I also like to look at it as a time to hibernate from the favorite things that take up time in the summer--gardening, mowing, washing the cars--so I can find the hours I need to write or read or try that new apple pie recipe. There's not much of a temptation to run outside and slack off on my chores when the windows are frozen shut and the moon is still out. Besides, luckily we live at a time when we don't have to do everything by candlelight so I can light up every light bulb in the house if I want and drive the gloom away.

But the biggest payoff is the Northern Lights.

Starting in about October the aurora start to become visible again. They're strongest around March 5th and if you happen to be awake on a clear night (which is always a cold night) you might get a show.

Rippling across the sky as if someone's shaking out a quilt, they run along in greens, purples, reds and blues and if you get really lucky--if the solar winds are extra strong--you might even get to hear them crackle and pop.

They writhed like a brood of angry snakes,
hissing and sulphus pale.
They rolled around with soundless sounds
like softly bruised silk.

-Robert Service, "Ballad of the Northern Lights"
You see them best when you're away from the lights of the city but there have been times when I've stood in the driveway with the porch lights shining down and stared at the colors twisting above my head as if someone's trying to make up for all that darkness and isolation we've had to endure.

And you know what? It kind of does.

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66 comments:

JanMary said...

Beautifully written.

I dream of some day visiting and seeing the Northern Lights myself.

I too miss the daylight in winter, and hated when I worked full time and left home the dark and returned home in the dark.

I think I would be "freaked out" by being so isolated, however days/weeks/months can go by without me chatting to my neighbours in the winter too - even though we live in a built up area! I do socialise (honest - I am not a hermit), but just not so much with my physically close neighbours. However we would all be there for eachother in a crisis or emergency, and knowing I can call on them is a comfort!

Blog O' Beth said...

Seeing the Northern Lights is on my "top ten things to do before I die" - You make it sound as beautiful as I imagine. Some day the whole family will make the trek up to Alaska.

Living in Dallas we have the opposite problem. The constant sunshine in summer can make you go a bit crazy too. The never-ending heat just beating down on you all the time and never a cloud in sight can feel like torture. You can't leave your house because the heat is dangerous and the last thing you want is for the A/C to go out. August is the worst. 100+ degree temperatures - EVERY DAY - and we're all just praying for October to come.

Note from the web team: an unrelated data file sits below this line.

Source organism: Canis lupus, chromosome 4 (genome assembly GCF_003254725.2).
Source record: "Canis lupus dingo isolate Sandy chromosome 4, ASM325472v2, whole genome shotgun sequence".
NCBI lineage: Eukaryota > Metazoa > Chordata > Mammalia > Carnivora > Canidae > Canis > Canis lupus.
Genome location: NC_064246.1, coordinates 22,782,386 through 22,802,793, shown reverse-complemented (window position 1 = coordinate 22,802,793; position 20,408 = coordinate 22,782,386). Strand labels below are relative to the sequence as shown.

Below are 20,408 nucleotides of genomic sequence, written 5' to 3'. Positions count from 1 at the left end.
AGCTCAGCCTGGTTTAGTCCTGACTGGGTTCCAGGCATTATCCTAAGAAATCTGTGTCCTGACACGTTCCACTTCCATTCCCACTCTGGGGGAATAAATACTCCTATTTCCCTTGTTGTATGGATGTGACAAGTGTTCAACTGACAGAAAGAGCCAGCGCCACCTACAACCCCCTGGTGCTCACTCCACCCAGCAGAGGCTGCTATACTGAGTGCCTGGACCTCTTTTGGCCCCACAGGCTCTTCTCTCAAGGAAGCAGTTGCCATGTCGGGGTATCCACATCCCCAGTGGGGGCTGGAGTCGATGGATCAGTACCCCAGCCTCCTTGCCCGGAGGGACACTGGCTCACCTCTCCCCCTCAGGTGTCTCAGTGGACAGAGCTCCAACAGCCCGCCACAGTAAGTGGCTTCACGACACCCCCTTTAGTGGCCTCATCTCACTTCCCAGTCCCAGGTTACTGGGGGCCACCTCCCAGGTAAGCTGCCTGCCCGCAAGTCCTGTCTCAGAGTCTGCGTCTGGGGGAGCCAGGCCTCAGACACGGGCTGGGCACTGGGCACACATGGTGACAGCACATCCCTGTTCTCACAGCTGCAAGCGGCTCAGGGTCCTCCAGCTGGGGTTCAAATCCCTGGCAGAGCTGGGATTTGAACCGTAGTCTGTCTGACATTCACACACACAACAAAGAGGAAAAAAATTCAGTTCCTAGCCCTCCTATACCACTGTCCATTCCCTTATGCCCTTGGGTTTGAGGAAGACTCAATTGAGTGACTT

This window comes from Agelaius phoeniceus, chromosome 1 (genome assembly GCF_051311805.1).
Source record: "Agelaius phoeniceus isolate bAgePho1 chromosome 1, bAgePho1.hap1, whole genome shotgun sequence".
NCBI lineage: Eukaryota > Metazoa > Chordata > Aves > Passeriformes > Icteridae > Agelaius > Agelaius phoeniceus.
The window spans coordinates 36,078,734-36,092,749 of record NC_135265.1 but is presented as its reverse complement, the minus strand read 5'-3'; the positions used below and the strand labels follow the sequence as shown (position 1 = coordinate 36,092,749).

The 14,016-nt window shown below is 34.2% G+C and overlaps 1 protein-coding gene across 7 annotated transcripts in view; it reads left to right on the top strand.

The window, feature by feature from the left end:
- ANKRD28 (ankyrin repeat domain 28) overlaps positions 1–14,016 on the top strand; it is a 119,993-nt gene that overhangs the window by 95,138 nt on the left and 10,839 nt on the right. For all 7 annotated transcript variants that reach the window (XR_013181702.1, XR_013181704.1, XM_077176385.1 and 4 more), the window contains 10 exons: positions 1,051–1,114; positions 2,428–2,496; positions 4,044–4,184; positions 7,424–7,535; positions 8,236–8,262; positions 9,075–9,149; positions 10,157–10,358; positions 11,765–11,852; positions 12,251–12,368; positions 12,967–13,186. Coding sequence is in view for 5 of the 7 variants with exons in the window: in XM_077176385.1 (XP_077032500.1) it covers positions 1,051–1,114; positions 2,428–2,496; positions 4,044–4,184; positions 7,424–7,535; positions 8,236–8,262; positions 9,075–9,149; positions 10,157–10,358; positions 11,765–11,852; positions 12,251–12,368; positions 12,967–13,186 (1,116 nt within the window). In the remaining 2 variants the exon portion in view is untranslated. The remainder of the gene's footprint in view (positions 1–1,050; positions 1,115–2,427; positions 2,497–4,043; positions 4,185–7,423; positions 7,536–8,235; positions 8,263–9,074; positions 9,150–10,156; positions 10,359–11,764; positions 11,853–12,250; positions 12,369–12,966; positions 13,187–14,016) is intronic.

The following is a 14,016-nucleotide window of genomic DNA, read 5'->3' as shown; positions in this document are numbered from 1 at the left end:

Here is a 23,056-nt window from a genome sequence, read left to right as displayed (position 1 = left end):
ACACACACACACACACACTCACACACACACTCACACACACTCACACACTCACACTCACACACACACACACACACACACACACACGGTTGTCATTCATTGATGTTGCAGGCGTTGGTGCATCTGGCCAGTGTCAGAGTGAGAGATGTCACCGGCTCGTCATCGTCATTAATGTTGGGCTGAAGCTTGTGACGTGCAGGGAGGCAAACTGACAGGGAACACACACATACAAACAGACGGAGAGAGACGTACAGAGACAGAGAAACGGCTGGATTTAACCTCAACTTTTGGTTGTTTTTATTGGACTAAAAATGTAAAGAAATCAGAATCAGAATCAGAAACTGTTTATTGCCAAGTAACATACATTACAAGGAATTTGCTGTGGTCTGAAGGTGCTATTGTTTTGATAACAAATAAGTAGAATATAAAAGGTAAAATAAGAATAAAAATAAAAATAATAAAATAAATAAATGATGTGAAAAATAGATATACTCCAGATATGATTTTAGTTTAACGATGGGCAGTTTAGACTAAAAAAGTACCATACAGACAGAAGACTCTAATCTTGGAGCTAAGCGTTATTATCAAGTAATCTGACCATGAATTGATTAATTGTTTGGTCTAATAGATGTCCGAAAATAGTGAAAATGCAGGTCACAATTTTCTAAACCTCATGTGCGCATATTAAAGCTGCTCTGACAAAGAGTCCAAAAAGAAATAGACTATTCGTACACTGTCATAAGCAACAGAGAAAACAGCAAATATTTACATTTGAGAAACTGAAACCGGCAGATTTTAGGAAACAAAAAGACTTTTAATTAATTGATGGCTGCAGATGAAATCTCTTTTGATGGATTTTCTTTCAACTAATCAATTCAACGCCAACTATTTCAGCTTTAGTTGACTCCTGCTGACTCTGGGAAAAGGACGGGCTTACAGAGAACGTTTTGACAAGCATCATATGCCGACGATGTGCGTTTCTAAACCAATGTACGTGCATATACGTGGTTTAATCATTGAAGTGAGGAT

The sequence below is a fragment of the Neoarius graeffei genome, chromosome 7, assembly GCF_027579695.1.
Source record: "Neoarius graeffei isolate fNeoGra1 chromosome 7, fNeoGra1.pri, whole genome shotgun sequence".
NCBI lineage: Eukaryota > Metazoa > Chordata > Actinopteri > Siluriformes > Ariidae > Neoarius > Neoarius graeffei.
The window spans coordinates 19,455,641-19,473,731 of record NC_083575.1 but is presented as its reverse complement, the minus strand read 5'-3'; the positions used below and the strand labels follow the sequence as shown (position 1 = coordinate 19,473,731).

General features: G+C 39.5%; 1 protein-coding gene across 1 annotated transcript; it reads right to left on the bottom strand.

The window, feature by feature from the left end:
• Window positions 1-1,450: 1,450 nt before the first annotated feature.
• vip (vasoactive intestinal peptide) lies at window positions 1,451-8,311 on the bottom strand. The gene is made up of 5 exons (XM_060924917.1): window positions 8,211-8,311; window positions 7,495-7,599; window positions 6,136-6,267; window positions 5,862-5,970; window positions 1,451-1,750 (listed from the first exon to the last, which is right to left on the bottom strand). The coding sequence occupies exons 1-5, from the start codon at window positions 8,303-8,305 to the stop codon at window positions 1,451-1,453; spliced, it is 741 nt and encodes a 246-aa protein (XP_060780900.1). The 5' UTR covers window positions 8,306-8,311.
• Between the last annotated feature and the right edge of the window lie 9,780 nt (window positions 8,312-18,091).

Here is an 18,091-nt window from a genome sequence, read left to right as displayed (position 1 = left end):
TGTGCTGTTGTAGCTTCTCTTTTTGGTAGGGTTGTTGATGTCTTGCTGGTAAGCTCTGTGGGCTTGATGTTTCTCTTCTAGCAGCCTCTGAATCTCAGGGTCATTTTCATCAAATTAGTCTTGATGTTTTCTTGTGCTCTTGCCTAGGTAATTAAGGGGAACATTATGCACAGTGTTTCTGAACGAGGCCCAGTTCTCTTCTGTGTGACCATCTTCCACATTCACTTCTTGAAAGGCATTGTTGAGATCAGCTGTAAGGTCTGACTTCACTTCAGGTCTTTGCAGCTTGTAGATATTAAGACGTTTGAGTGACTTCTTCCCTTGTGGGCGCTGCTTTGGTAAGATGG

Beth (A Mom's Life) said...

What a beautiful post!

I've often wondered how it would be to live where it is dark for a large portion of the day. I am not sure if I could handle it. I tend to get depressed if I don't have a lot of light.

It sounds like you know how to make the best out of it and use your dark days to get things accomplished!

chelle said...

What a glimpse into your world. I saw the northern lights once and it took my breath away.

Summer said...

I really don't know how you stand it. Winter is bleak enough for me and it's very mild where I'm at.

I've always wanted to see the Northern Lights.

Christie O. said...

I always wonder what life is really like in places like Alaska, where the sun goes away for so long. Thank you for this!!

Doll Clothes Gal said...

Fab post - the extremes in Alaska must be amazing. I used to live in Aberdeen Scotland and once saw the "Northern Lights" which lit the sky there - but that is nowhere near as North as you are.

Anonymous said...

Loved this post. Wonderfully descriptive! Would love to visit Alaska.

Laurie

TJ said...

darkness is one thing i'm afraid of if the army ever sends us to alaska. i'm a so cal girl, and the sun and i are incredibly good friends. i start to shut down when i don't see the sun. i honestly don't know how people in alaska do it.

Daisy said...

We get the Northern Lights so rarely here, and they're limited because we're so far "south." I think I'd like Alaska.

lifemoreabundant said...

Oh I remember the Northern Lights! People here have asked me to describe them, and I just can't. It's a mesmerizing show unlike anything in the world.